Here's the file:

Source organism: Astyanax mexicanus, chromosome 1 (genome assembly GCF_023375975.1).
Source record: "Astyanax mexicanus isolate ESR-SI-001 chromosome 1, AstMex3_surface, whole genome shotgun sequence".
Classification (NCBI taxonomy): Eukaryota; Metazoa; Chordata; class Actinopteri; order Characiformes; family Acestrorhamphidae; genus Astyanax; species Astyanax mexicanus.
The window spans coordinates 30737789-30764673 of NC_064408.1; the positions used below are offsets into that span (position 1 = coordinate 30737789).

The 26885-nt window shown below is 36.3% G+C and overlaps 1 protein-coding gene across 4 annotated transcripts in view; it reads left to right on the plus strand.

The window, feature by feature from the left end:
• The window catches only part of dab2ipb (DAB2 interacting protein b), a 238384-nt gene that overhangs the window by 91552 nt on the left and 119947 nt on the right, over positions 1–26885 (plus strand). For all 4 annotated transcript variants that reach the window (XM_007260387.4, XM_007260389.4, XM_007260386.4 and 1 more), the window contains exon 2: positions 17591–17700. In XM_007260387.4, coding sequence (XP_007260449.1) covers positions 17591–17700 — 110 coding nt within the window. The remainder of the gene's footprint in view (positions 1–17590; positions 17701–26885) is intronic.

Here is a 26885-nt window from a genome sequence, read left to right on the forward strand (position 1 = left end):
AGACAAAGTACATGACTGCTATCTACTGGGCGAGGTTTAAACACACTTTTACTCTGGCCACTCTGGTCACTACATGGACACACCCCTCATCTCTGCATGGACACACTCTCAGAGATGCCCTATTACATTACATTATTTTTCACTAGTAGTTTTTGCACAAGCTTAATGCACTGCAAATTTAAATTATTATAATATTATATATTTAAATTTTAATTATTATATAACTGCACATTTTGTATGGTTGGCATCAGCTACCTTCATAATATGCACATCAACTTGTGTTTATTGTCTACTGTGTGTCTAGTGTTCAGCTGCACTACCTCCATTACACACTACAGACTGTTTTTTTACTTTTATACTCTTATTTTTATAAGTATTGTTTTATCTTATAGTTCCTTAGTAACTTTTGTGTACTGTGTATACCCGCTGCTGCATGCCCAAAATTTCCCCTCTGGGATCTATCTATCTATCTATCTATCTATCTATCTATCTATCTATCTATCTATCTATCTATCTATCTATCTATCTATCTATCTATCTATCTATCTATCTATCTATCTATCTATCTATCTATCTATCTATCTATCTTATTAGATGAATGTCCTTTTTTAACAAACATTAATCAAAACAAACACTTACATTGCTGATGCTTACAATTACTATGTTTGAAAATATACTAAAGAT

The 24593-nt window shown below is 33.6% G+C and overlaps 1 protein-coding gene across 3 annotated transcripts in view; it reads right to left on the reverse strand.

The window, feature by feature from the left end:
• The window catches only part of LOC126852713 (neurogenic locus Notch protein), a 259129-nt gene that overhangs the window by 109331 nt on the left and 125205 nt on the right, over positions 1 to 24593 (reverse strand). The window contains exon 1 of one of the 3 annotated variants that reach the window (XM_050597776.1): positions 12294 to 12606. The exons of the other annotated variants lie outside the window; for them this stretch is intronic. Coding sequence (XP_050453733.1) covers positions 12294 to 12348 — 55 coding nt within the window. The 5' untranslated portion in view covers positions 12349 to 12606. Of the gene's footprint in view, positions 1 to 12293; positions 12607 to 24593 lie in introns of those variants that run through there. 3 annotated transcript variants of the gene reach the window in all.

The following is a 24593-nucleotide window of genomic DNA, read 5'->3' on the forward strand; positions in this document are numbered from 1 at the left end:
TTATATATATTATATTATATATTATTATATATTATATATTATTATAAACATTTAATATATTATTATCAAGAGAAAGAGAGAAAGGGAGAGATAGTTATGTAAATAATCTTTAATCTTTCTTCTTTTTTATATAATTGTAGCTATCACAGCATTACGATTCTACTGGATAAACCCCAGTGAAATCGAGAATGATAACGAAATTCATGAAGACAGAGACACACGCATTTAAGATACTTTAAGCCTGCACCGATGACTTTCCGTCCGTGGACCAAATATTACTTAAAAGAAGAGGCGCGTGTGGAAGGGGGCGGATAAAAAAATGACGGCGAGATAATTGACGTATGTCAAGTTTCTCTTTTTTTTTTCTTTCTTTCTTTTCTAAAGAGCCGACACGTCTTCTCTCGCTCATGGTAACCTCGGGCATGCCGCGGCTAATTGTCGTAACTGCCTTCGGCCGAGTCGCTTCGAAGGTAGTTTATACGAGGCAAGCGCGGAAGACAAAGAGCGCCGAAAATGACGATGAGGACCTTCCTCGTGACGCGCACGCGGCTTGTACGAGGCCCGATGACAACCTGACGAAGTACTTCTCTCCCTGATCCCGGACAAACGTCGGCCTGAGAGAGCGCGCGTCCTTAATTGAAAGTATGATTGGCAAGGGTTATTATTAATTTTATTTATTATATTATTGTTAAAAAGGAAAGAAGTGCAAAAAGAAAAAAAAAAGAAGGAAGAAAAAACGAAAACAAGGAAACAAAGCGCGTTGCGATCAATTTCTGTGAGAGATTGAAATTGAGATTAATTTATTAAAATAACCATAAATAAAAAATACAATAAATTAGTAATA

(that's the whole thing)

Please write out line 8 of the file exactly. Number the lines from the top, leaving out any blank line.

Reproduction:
Here is a 26885-nt window from a genome sequence, read left to right on the forward strand (position 1 = left end):